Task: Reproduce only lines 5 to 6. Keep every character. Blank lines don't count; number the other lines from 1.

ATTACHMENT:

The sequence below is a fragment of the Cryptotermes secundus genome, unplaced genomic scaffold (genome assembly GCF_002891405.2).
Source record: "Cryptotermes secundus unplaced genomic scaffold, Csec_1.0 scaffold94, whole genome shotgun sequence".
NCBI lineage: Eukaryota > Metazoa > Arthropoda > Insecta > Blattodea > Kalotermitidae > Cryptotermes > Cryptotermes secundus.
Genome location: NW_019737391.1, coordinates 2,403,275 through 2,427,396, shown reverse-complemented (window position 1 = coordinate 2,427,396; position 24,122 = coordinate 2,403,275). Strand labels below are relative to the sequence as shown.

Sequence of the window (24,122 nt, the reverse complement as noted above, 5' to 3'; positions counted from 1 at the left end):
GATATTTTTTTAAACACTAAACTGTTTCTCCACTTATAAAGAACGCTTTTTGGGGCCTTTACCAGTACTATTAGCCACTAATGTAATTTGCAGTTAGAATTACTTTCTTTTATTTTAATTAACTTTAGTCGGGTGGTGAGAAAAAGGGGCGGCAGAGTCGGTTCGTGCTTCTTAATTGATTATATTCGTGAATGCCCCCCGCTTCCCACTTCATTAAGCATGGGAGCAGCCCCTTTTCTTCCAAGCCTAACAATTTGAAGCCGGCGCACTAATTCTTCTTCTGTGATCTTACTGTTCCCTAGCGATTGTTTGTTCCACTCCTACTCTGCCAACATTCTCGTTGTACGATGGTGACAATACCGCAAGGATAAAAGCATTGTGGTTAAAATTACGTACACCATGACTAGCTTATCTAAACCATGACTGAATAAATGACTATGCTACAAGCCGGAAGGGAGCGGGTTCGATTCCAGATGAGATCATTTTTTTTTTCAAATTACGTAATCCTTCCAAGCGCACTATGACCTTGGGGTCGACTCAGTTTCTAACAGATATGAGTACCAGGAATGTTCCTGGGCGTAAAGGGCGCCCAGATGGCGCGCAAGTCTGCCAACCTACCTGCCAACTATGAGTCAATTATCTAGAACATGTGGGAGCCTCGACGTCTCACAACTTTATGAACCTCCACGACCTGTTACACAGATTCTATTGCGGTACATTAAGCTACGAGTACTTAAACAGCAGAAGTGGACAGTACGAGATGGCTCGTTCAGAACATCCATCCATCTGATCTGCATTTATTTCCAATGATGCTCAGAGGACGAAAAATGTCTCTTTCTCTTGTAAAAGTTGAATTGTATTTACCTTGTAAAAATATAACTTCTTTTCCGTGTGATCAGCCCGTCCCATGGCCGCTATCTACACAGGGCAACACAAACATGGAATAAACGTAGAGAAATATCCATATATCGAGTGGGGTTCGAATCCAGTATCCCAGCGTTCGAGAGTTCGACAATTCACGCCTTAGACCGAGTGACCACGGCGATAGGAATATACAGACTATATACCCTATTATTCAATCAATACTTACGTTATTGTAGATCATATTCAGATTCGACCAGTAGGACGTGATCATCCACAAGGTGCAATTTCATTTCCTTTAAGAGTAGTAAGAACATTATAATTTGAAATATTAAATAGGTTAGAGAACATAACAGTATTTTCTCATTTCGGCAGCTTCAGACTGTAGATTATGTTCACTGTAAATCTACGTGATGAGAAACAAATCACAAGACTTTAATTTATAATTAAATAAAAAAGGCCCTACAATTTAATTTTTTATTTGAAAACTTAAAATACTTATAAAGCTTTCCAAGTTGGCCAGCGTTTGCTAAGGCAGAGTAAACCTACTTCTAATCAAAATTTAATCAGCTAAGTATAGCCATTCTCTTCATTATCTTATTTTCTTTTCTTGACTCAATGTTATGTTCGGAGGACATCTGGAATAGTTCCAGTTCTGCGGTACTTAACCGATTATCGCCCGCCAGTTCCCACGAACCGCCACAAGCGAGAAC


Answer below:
Sequence of the window (24,122 nt, the reverse complement as noted above, 5' to 3'; positions counted from 1 at the left end):
GATATTTTTTTAAACACTAAACTGTTTCTCCACTTATAAAGAACGCTTTTTGGGGCCTTTACCAGTACTATTAGCCACTAATGTAATTTGCAGTTAGAATTACTTTCTTTTATTTTAATTAACTTTAGTCGGGTGGTGAGAAAAAGGGGCGGCAGAGTCGGTTCGTGCTTCTTAATTGATTATATTCGTGAATGCCCCCCGCTTCCCACTTCATTAAGCATGGGAGCAGCCCCTTTTCTTCCAAGCCTAACAATTTGAAGCCGGCGCACTAATTCTTCTTCTGTGATCTTACTGTTCCCTAGCGATTGTTTGTTCCACTCCTACTCTGCCAACATTCTCGTTGTACGATGGTGACAATACCGCAAGGATAAAAGCATTGTGGTTAAAATTACGTACACCATGACTAGCTTATCTAAACCATGACTGAATAAATGACTATGCTACAAGCCGGAAGGGAGCGGGTTCGATTCCAGATGAGATCATTTTTTTTTTCAAATTACGTAATCCTTCCAAGCGCACTATGACCTTGGGGTCGACTCAGTTTCTAACAGATATGAGTACCAGGAATGTTCCTGGGCGTAAAGGGCGCCCAGATGGCGCGCAAGTCTGCCAACCTACCTGCCAACTATGAGTCAATTATCTAGAACATGTGGGAGCCTCGACGTCTCACAACTTTATGAACCTCCACGACCTGTTACACAGATTCTATTGCGGTACATTAAGCTACGAGTACTTAAACAGCAGAAGTGGACAGTACGAGATGGCTCGTTCAGAACATCCATCCATCTGATCTGCATTTATTTCCAATGATGCTCAGAGGACGAAAAATGTCTCTTTCTCTTGTAAAAGTTGAATTGTATTTACCTTGTAAAAATATAACTTCTTTTCCGTGTGATCAGCCCGTCCCATGGCCGCTATCTACACAGGGCAACACAAACATGGAATAAACGTAGAGAAATATCCATATATCGAGTGGGGTTCGAATCCAGTATCCCAGCGTTCGAGAGTTCGACAATTCACGCCTTAGACCGAGTGACCACGGCGATAGGAATATACAGACTATATACCCTATTATTCAATCAATACTTACGTTATTGTAGATCATATTCAGATTCGACCAGTAGGACGTGATCATCCACAAGGTGCAATTTCATTTCCTTTAAGAGTAGTAAGAACATTATAATTTGAAATATTAAATAGGTTAGAGAACATAACAGTATTTTCTCATTTCGGCAGCTTCAGACTGTAGATTATGTTCACTGTAAATCTACGTGATGAGAAACAAATCACAAGACTTTAATTTATAATTAAATAAAAAAGGCCCTACAATTTAATTTTTTATTTGAAAACTTAAAATACTTATAAAGCTTTCCAAGTTGGCCAGCGTTTGCTAAGGCAGAGTAAACCTACTTCTAATCAAAATTTAATCAGCTAAGTATAGCCATTCTCTTCATTATCTTATTTTCTTTTCTTGACTCAATGTTATGTTCGGAGGACATCTGGAATAGTTCCAGTTCTGCGGTACTTAACCGATTATCGCCCGCCAGTTCCCACGAACCGCCACAAGCGAGAAC